An official website of the United States government
Here's how you know
A .mil website belongs to an official U.S. Department of Defense organization in the United States.
A lock (lock ) or https:// means you’ve safely connected to the .mil website. Share sensitive information only on official, secure websites.

Chief Roy strengthens ties with Colombian partners

  • Published
  • By Tech. Sgt. Eric Petosky
  • 12th Air Force (Air Forces Southern) Public Affairs
Chief Master Sgt. of the Air Force James Roy made history Feb. 1 to 4 as he visited Colombian military sites in the first official visit here by the top-ranking enlisted Airman of the United States.

The purpose of the visit was two-fold - to reaffirm U.S. Southern Command's commitment to a strong nation-to-nation partnership and to explore professional military education exchange opportunities between the United States and Colombian air forces.

"Our two nations already have a partnership in combating narcotics trafficking, responding to natural disasters, and providing humanitarian assistance to those in need," Chief Roy said while addressing 160 students at the Fuerza Aerea de Colombia Escuela de Suboficiales (ESUFA). "I see Colombia as a leader in promoting regional stability, and the U.S. Air Force wants to continue to be a part of that effort."

Besides the ESUFA visit, Chief Roy also spoke with students and faculty at the International NCO Academy and the Sergeants Major Academy. He reinforced that strategic thinking at the NCO level was critical in promoting interoperability between partner nations. Chief Roy also shared his vision of deliberately developing enlisted leaders through a combined approach of experience, education and training.

Gen. Julio Gonzalez Ruiz, Colombian Air Force Chief of Staff, said that NCOs need a larger leadership role for the U.S.-Colombian partnership to prosper.

"For the last 15 years, we've been trying to empower our NCOs to have more responsibility," General Ruiz said during a meeting with Chief Roy. "The culture in the Air Force here is changing, and I've seen improvements in the NCO corps. The relationship between our NCOs and officers is very similar to the United States. We need NCOs to guide the Air Force."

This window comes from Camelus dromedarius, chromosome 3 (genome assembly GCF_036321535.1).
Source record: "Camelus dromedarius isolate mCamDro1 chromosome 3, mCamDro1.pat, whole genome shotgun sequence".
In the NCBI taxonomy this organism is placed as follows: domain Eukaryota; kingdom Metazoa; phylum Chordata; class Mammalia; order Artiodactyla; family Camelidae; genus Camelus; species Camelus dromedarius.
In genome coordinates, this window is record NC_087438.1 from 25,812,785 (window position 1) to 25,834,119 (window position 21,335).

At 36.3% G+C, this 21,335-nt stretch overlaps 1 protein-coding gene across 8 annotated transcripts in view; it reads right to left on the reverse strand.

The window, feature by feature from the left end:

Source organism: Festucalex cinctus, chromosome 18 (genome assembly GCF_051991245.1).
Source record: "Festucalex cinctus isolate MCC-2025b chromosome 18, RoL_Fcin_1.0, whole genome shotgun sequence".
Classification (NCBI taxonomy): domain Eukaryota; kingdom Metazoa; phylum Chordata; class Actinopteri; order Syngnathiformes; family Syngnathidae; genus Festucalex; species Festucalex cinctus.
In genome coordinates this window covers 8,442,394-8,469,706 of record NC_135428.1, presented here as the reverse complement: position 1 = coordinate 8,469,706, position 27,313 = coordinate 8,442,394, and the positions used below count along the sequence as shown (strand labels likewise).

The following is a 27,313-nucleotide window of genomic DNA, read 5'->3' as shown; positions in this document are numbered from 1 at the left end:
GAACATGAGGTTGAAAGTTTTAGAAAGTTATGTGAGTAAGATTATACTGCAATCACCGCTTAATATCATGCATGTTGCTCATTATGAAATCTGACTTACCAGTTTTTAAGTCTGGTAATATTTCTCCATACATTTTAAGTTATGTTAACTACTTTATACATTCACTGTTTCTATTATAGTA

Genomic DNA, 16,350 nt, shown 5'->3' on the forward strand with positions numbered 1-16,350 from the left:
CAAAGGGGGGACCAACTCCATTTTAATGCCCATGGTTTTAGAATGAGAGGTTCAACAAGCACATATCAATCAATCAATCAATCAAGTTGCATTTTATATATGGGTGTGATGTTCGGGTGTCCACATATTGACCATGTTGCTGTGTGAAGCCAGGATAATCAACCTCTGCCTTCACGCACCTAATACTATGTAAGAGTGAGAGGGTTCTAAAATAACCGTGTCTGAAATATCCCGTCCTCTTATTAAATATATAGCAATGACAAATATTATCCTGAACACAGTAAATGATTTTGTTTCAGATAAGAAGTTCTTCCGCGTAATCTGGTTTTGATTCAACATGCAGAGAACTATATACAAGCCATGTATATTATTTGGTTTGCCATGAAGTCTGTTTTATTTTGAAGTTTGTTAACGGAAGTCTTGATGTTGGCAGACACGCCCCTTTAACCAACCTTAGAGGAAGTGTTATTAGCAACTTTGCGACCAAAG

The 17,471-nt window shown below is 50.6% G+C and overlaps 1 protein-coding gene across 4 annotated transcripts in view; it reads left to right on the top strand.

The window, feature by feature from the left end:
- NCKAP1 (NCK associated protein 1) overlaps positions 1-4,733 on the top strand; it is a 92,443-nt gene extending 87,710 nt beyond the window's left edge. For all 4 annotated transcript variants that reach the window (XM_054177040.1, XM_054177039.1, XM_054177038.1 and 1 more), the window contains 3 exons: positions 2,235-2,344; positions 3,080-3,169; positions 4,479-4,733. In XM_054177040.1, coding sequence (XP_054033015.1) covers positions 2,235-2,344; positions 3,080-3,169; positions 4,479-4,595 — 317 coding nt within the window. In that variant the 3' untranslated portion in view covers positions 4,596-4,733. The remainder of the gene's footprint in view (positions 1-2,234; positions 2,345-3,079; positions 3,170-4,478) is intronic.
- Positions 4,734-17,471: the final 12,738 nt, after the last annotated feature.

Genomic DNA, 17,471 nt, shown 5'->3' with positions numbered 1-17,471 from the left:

The U.S. Air Force already sends mobile training teams from the Inter American Air Force Academy to countries in Latin America. Spanish-speaking U.S. Airmen have begun attending the international NCO academy equivalent. Chief Roy spoke with top-ranking enlisted leaders in the Colombian Air Force, Army and Navy to gauge the effectiveness of the training and explore additional education exchanges for senior NCOs as well as NCOs.

"The reason we are here today is to observe your program and perhaps send U.S. senior NCOs here to become your teammates in an educational environment," Chief Roy said while addressing students at the Colombian Sergeants Major Academy. "I am excited about the opportunity to send students here in the future. I find a great deal of value in the cross-cultural exchange and certainly in the curriculum.

"Our focus should be 15 to 20 years in the future, specifically targeting the deliberate development of our enlisted forces into capable leaders with a mutual understanding of each other's culture and operational doctrine. We're all Americans, and our countries have a responsibility to keep the Americas safe by partnering together," he said.

The Sergeants Major Academy is a joint endeavor between the Colombian armed forces and SOUTHCOM. Initially, SOUTHCOM funded the course and worked with Colombia on a curriculum that would most benefit their senior NCOs. Colombian officials embraced the concept and will begin independently conducting senior NCO training starting in 2012.

"We have a good program here, thanks to (SOUTHCOM)," said Lt. Col. Diego Luis Villegas Munoz, director of Escuela de Misones Internacionales Y Accion Integral. "Not only are (U.S. liaisons) supervising the training, but they have made recommendations and are tracking our progress. This program has succeeded thanks to your support. We understand (U.S. Air Force) programs started many years ago, and we are striving to perform just as well."